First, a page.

International Human Rights Day — Finding Humanity in Crises
International Human Rights Day is marked each year on 10 December. This year we commemorate the 72nd anniversary since the adoption of the Universal Declaration of Human Rights. A landmark document which declares the inalienable and inherent rights of all humans regardless of race, colour, sex, language, religion, political or other opinion, national or social origin, property, birth or other status.
While commemorative days can be seen, merely, as another day in the calendar, they provide an opportunity to reflect on historical eras and recommit to creating a world that is more just and hospitable to all people.
COVID-19, like other crises, has revealed and exacerbated social and economic inequalities around the globe. Attention was reserved for an unprecedented health crisis as we all adapted and made sense of a socially-distanced world. The economic and social consequences of COVID-19 have disproportionately burdened already marginalised people in our communities.
As crises always challenge human rights, this day of remembrance provides an opportunity to find what is human in human rights, to remove these obligations from their legalistic holding, and recommit ourselves to the principles set out in these conventions and to hold signatory states accountable to their responsibilities.
In particular, the COVID-19 pandemic has threatened refugee protection around the world, creating additional barriers to seeking asylum and compounding pre-existing safety and livelihood challenges. In a recent report the UNCHR has estimated that by mid-2020 global forced displacement had surpassed 80 million persons. Necessary consideration was given to dealing with the global pandemic while existing and new violence, conflict, and persecution continued within South Africa and in our neighbouring countries. Forced displacement will continue until we see the connectedness of our humanity and the importance of creating sustainable communities.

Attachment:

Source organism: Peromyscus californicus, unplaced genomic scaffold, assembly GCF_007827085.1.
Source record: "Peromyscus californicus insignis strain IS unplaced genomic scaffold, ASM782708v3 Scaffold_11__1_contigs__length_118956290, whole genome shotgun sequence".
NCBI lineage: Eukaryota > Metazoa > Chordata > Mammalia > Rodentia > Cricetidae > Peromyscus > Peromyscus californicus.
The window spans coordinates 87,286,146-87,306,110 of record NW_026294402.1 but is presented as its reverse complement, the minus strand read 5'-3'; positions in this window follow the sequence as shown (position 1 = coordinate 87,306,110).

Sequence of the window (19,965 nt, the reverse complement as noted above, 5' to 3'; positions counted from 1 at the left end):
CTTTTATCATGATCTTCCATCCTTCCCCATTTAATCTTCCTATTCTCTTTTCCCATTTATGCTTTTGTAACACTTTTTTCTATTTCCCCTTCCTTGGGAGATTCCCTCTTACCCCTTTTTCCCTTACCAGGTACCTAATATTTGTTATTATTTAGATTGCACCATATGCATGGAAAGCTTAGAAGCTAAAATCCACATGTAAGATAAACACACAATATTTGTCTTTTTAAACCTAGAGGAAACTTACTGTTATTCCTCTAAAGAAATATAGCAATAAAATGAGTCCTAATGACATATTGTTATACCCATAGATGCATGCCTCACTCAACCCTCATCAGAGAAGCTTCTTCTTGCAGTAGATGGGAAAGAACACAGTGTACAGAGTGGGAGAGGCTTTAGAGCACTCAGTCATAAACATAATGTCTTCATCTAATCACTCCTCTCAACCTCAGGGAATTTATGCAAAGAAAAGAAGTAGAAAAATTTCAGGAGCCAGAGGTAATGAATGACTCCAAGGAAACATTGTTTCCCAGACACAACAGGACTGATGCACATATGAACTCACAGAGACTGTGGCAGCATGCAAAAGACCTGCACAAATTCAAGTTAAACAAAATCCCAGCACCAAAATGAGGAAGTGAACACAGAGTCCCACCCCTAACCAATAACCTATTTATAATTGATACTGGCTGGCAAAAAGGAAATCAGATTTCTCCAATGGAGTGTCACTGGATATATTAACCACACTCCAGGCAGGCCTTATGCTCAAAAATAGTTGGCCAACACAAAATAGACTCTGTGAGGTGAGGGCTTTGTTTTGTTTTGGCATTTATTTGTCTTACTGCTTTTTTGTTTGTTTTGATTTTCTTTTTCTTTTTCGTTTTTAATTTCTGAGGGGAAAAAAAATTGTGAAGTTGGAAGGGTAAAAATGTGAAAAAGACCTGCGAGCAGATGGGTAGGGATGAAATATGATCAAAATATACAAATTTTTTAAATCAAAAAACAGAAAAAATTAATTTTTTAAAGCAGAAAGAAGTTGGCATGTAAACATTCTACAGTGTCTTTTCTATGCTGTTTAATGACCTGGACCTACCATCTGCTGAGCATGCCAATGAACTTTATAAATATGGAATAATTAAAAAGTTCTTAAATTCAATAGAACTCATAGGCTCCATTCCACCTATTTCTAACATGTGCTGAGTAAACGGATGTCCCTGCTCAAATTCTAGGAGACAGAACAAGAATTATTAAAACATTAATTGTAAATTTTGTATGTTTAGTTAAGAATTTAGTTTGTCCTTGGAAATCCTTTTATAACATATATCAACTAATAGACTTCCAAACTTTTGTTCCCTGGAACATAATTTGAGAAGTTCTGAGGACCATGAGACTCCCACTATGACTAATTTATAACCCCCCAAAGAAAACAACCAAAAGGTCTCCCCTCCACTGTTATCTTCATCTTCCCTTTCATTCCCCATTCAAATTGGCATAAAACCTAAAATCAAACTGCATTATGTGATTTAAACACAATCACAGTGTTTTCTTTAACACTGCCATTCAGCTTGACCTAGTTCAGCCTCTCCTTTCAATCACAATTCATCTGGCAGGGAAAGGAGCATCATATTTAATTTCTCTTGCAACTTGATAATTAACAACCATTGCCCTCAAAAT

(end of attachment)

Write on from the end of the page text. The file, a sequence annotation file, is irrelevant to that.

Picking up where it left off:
In South Africa, Refugee Reception Offices have been closed during the national lockdown resulting in the expiration of asylum seeker’s documents. Despite the Department of Home Affairs having provided a blanket extension until 31 January 2021 for all documents which expired during the national lockdown, asylum seekers and refugees have continued to face exclusions. These have been most noticeable in accessing basic services and social assistance and banking services, and places asylum seekers and refugees at an increased risk of detention and harassment by authorities.
The exclusion of anyone has a consequential impact on the lives of others. Former UN General Secretary Ban Ki-moon, in a report addressing migration, reflects that: “Human beings have moved from place to place across the millennia, by choice and under duress, and will continue to do so for the foreseeable future. Only by upholding our duty to protect those fleeing persecution and violence, and by embracing the opportunities that refugees and migrants offer to their new societies, will we be able to achieve a more prosperous and fairer future for all.”
The impact of COVID-19 on the fabric of our society will be felt for years to come. As we prepare for the inevitable second wave, it is imperative that we recognise our own human dignity as being intertwined with the dignity of others. The COVID-19 pandemic has been a reminder to unite in the struggle towards a more just and humane world – a world which responds to the needs of the most vulnerable first.